How Can We Ever Trust Facebook?

Steve Jobs was an admired figure in industry, not just because he built a big company, but for the integrity that he brought to it.

By contrast, Facebook is a capricious, megalomaniacal, despotic company run by a petulant nerd who is quickly becoming despised by his customers.

The examples of Facebook’s abuses and incredible stupidities appear literally daily now. How can we allow this to go on without regulatory intervention and holding Facebook legally and financially responsible?

Now For Their Latest Outrage!

Take a couple of moments and think about the meaning behind this?

Someone actually had to desire, and get approval from management to even ask this of Facebook Users. Who in their right mind would even contemplate such a question?

Facebook Survey Asks Users if They Want Pedophiles to Share MORE Child Porn Participants asked if they approve of pedophilia and ‘sexual pictures’ of children

A Facebook survey asks users if they condone pedophilia

A new Facebook survey has caused outrage after it asked users whether they would be happy for pedophiles to share more child pornography on the platform. The “social” network published the stomach-churning questionnaire that asked users whether pedophiles should be allowed to solicit “sexual pictures” from underage girls. An unspecified number of users were asked to take part in the cringe-worthy poll that emerged at the top of Facebook’s homepage this past weekend, according to reports. Participants were asked on whether they approved of pedophilia and if they “would mind seeing” sexually explicit images of children that pedophiles were sharing, with one question in the survey reading:

“In thinking about an ideal world where you could set Facebook’s policies, how would you handle the following: a private message in which an adult man asks a 14-year-old girl for sexual pictures.”

NY Post reports: The disgusting multiple-choice poll gave users the option to condone the sick behavior, allowing them to vote that the “content should be allowed on Facebook, and I would not mind seeing it.”Another possible, nausea-inducing response was that:

“the content should be allowed on Facebook, but I don’t want to see it.”

The twisted survey was spotted by an editor at the Guardian, who published screenshots of it on Twitter.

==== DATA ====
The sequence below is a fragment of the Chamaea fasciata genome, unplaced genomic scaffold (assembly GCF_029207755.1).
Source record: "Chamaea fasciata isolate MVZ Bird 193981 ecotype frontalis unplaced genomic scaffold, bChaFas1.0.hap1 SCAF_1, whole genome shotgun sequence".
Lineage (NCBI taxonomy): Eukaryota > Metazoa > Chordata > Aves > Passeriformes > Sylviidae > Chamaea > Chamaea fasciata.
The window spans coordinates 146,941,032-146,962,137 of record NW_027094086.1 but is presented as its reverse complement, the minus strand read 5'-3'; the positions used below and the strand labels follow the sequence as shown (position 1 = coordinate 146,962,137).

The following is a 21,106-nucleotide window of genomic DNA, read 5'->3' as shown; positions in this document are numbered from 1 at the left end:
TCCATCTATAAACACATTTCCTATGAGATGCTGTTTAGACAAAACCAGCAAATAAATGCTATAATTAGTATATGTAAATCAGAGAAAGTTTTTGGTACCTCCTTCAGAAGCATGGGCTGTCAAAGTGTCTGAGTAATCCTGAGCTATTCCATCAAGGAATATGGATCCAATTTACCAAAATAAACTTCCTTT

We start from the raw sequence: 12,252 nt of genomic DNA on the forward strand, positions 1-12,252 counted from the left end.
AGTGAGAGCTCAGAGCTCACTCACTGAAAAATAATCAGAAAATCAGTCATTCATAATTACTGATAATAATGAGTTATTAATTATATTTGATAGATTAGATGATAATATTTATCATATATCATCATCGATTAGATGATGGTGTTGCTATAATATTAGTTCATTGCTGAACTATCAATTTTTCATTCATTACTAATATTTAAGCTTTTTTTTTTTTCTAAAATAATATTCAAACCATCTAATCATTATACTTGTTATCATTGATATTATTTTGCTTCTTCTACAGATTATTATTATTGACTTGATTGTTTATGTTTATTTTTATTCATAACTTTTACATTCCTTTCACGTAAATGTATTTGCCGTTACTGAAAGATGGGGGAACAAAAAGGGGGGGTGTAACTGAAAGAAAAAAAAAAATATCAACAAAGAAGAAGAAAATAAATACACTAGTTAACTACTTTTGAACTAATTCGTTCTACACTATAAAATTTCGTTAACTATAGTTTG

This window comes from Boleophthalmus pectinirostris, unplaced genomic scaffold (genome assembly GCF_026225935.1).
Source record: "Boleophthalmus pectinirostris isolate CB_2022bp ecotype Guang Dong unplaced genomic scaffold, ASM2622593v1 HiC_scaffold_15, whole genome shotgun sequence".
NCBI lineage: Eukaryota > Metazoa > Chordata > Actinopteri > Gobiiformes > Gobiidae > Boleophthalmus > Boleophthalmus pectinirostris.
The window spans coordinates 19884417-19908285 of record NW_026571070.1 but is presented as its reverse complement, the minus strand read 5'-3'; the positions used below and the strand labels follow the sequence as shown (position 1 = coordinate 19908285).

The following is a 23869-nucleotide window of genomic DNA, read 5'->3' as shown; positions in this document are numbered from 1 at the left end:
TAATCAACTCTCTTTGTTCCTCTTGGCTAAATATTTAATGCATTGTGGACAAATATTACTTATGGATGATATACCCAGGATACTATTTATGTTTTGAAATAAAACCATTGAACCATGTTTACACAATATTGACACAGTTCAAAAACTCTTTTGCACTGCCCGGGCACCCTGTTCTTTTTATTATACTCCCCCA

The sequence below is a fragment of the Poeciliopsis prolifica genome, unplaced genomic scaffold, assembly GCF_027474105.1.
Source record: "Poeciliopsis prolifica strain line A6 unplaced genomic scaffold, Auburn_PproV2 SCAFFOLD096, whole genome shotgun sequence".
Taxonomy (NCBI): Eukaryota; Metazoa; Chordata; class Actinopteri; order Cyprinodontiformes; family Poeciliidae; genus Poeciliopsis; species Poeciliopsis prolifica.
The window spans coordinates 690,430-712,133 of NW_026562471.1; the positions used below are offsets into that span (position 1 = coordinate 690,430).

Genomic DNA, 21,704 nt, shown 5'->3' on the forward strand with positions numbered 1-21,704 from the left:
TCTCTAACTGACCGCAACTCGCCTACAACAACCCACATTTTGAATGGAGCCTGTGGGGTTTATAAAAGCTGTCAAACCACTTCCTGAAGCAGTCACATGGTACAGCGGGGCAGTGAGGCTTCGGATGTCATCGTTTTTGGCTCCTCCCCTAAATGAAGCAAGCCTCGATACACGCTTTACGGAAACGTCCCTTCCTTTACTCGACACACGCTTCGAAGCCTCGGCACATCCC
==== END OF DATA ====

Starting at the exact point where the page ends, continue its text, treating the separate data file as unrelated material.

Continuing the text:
“I[s] making it secret the best Facebook can offer here?” Jonathan Haynes wrote as he tweeted out the “I don’t want to see it” response in the poll. But how many responded favorably to the poll?

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Yet another bone-headed question asked users who should decide whether pedophilic content was allowed on Facebook — users, Facebook and users, just Facebook or an outside entity.On Monday, the social networking giant headed by Mark Zuckerberg admitted that it was a “mistake” to publish the survey, which appeared to suggest that Facebook execs were openly debating whether to allow pedophiles on the site.

“We run surveys to understand how the community thinks about how we set policies,” Facebook vice president Guy Rosen said in response to Haynes’ tweet.“But this kind of activity is and will always be completely unacceptable on FB.”

In a statement to The Post, Facebook said the survey has been taken down since it refers to offensive content that is already prohibited on Facebook and that [they] have no intention of allowing.

“We have prohibited child grooming on Facebook since our earliest days, we have no intention of changing this, and we regularly work with the police to ensure that anyone found acting in such a way is brought to justice,” Facebook said.

It’s not the first time that the Palo Alto, Calif., company has found itself in hot water regarding pedophilia on its platform. In 2015, The Post’s John Crudele asked Facebook to take down a pedophilia-friendly page on its network — but the company said it couldn’t because it didn’t violate its terms of service. After one user started a boycott of Facebook advertisers, the company relented.

Facebook then signed a deal with the NY attorney general promising to help develop software to detect the problem, Crudele reported.

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© Neon Nettle

However, this is exactly what brought down MySpace in 2005 – pedophilia.

The real question is a simple one. Someone in authority within Facebook thought it was a sufficiently good enough idea to ask this of their users. This is not a mistake, it is a total lack of integrity. That plus the other recent continuous stream of revelations about their internal practices leaves only one conclusion. It is time to leave Facebook and migrate back to the web where responsibility still exists!